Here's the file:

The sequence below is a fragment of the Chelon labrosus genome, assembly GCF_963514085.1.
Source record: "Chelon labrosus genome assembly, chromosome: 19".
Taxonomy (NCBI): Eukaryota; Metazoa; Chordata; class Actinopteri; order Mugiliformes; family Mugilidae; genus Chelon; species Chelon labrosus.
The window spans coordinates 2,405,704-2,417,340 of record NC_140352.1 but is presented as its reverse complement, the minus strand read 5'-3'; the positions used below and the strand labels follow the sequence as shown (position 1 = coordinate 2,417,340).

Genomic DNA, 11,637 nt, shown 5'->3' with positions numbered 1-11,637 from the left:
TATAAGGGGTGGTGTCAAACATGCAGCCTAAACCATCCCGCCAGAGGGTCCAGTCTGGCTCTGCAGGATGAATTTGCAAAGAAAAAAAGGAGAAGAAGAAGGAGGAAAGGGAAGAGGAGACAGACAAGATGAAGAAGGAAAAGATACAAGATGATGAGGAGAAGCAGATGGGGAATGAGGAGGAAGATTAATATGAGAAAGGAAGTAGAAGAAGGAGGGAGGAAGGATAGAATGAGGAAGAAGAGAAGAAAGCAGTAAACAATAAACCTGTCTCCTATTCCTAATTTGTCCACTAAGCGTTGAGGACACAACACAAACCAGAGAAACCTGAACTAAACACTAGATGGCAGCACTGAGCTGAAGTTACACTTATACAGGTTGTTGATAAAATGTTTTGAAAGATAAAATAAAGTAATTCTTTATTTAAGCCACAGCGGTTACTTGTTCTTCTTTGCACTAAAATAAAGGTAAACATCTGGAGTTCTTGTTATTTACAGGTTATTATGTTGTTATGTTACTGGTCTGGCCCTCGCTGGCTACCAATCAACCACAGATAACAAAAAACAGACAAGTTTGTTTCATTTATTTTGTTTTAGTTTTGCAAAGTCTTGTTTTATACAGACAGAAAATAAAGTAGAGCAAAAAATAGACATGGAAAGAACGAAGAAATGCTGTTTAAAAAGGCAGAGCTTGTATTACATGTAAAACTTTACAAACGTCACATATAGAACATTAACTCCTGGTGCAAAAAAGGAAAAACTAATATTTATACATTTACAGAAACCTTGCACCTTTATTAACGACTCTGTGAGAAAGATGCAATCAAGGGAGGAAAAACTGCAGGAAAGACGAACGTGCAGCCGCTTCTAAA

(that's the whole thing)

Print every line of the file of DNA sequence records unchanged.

The sequence below is a fragment of the Chelon labrosus genome, assembly GCF_963514085.1.
Source record: "Chelon labrosus genome assembly, chromosome: 19".
Taxonomy (NCBI): Eukaryota; Metazoa; Chordata; class Actinopteri; order Mugiliformes; family Mugilidae; genus Chelon; species Chelon labrosus.
The window spans coordinates 2,405,704-2,417,340 of record NC_140352.1 but is presented as its reverse complement, the minus strand read 5'-3'; the positions used below and the strand labels follow the sequence as shown (position 1 = coordinate 2,417,340).

Genomic DNA, 11,637 nt, shown 5'->3' with positions numbered 1-11,637 from the left:
TATAAGGGGTGGTGTCAAACATGCAGCCTAAACCATCCCGCCAGAGGGTCCAGTCTGGCTCTGCAGGATGAATTTGCAAAGAAAAAAAGGAGAAGAAGAAGGAGGAAAGGGAAGAGGAGACAGACAAGATGAAGAAGGAAAAGATACAAGATGATGAGGAGAAGCAGATGGGGAATGAGGAGGAAGATTAATATGAGAAAGGAAGTAGAAGAAGGAGGGAGGAAGGATAGAATGAGGAAGAAGAGAAGAAAGCAGTAAACAATAAACCTGTCTCCTATTCCTAATTTGTCCACTAAGCGTTGAGGACACAACACAAACCAGAGAAACCTGAACTAAACACTAGATGGCAGCACTGAGCTGAAGTTACACTTATACAGGTTGTTGATAAAATGTTTTGAAAGATAAAATAAAGTAATTCTTTATTTAAGCCACAGCGGTTACTTGTTCTTCTTTGCACTAAAATAAAGGTAAACATCTGGAGTTCTTGTTATTTACAGGTTATTATGTTGTTATGTTACTGGTCTGGCCCTCGCTGGCTACCAATCAACCACAGATAACAAAAAACAGACAAGTTTGTTTCATTTATTTTGTTTTAGTTTTGCAAAGTCTTGTTTTATACAGACAGAAAATAAAGTAGAGCAAAAAATAGACATGGAAAGAACGAAGAAATGCTGTTTAAAAAGGCAGAGCTTGTATTACATGTAAAACTTTACAAACGTCACATATAGAACATTAACTCCTGGTGCAAAAAAGGAAAAACTAATATTTATACATTTACAGAAACCTTGCACCTTTATTAACGACTCTGTGAGAAAGATGCAATCAAGGGAGGAAAAACTGCAGGAAAGACGAACGTGCAGCCGCTTCTAAA